Recoverable volumes from Troll Phase 3, which will produce the Troll West gas cap with industry-leading low CO2 emissions, are estimated at as much as 347Bcm of gas. The total recoverable gas volume remaining in Troll is estimated to be 715Bcm. Production is ramping up at Troll following the completion of the Phase 3 project, with plateau production achieved in October. Troll Phase 3 will extend the life of Troll A and the Kollsnes processing plant beyond 2050 and the plateau production period by 5-7 years. 

Equinor expects investment for the project to amount to about US$921m. Troll is one of the largest gas fields in Norway and caters to almost 8% of the EU’s gas consumption. As economies look for emissions reduction strategies, the demand for natural gas is expected to rise over the coming years.

These projects will deliver long-term, reliable natural gas supply into the tight European market.

Major Supply Closure  

Despite record-high gas prices in the Netherlands and across Europe, triggered by a tight market and winter supply concerns, the Dutch government is not considering any change to its policy on gas output from the giant Groningen gas field. Once Europe's biggest producing gas field, Groningen’s output has been gradually reduced in recent years due to earthquakes associated with production drilling at the site.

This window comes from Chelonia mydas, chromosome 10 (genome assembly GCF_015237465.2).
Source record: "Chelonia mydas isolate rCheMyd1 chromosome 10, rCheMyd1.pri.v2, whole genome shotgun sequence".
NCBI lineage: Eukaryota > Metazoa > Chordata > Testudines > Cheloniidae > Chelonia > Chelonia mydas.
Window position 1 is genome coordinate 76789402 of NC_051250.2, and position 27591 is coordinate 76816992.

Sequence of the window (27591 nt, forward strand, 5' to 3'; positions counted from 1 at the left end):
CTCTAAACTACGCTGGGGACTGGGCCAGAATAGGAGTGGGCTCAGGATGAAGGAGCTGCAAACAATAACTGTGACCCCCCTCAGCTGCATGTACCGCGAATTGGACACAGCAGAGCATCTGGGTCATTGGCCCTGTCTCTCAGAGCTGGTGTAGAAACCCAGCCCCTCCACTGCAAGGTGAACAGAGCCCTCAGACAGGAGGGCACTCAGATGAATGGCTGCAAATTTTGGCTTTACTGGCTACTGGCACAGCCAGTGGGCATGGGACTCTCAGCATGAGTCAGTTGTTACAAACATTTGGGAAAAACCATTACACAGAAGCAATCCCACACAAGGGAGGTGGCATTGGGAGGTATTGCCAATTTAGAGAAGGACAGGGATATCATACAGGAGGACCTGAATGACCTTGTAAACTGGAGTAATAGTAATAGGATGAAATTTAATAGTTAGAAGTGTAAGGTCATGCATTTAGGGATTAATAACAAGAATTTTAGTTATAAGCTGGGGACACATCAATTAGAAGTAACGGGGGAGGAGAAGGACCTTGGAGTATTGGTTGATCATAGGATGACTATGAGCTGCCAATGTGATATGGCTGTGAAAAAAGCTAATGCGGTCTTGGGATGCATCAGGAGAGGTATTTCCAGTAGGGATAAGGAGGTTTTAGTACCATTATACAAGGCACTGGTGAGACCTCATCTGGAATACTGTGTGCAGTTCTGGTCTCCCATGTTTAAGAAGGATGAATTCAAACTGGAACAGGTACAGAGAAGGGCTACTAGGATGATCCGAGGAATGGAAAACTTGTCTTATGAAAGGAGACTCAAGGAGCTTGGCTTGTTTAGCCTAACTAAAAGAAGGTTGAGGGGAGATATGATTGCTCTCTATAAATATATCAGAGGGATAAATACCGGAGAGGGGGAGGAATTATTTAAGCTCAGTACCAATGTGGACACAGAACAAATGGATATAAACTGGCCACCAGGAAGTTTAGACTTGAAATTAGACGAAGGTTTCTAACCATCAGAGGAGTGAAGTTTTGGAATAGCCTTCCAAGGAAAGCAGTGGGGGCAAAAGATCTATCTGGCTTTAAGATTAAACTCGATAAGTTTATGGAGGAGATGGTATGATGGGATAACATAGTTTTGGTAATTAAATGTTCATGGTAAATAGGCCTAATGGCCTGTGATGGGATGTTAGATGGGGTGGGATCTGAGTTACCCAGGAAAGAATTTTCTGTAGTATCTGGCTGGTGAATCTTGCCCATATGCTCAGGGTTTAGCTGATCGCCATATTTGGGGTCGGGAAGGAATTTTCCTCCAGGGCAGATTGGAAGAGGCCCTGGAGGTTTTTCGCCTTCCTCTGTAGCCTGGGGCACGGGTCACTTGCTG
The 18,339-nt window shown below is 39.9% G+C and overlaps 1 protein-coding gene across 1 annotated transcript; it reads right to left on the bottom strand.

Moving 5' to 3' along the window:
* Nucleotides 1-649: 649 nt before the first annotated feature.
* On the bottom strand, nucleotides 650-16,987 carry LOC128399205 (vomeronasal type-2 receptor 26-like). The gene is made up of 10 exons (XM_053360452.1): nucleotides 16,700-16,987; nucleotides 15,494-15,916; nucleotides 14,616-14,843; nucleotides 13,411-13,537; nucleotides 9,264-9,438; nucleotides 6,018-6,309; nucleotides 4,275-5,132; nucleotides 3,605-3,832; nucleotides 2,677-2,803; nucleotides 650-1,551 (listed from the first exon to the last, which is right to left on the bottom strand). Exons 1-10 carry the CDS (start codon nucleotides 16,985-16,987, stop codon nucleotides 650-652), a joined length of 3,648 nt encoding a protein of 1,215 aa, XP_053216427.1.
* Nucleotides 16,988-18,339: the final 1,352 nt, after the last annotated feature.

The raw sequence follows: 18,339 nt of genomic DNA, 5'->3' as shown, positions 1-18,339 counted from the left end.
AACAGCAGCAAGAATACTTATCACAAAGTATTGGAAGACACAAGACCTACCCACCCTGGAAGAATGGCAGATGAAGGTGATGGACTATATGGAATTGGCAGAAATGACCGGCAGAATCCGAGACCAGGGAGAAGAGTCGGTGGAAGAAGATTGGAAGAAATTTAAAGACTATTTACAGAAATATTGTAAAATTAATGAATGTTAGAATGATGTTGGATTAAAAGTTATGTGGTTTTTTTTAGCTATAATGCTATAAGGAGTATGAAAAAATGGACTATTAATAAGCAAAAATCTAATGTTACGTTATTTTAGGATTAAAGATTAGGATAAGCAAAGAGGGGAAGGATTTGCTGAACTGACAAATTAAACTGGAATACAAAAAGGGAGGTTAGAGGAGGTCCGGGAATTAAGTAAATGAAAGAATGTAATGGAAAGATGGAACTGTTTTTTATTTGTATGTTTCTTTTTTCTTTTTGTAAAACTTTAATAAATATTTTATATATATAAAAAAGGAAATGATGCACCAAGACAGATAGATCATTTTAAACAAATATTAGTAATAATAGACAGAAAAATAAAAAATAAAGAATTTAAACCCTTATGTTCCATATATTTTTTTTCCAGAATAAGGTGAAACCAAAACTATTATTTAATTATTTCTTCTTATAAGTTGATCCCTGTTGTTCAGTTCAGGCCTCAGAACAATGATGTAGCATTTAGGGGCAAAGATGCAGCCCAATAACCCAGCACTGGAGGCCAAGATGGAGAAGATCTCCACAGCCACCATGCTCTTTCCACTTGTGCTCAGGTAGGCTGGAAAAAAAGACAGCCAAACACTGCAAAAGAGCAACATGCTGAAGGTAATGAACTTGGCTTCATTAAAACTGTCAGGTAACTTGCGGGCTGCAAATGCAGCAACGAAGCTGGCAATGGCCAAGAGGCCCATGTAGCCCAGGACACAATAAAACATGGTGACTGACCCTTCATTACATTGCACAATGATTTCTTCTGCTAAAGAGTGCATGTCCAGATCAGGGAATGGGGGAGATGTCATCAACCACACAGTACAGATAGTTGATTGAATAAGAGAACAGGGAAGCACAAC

The production quota for the current gas year, which started on 1st October, has been set by the Dutch economy ministry at just 3.9Bcm, a far cry from the field’s most recent output peak of 54Bcm in 2013. The closure of Groningen is expected to leave at least 450Bcm of gas in the ground, around one year's worth of gas demand in the EU and UK. Under current plans, the majority of Groningen’s production will halt in mid-2022, but parts of the field will be kept open as a "back-up" gas source, with full closure likely to occur between mid-2025 and mid-2028.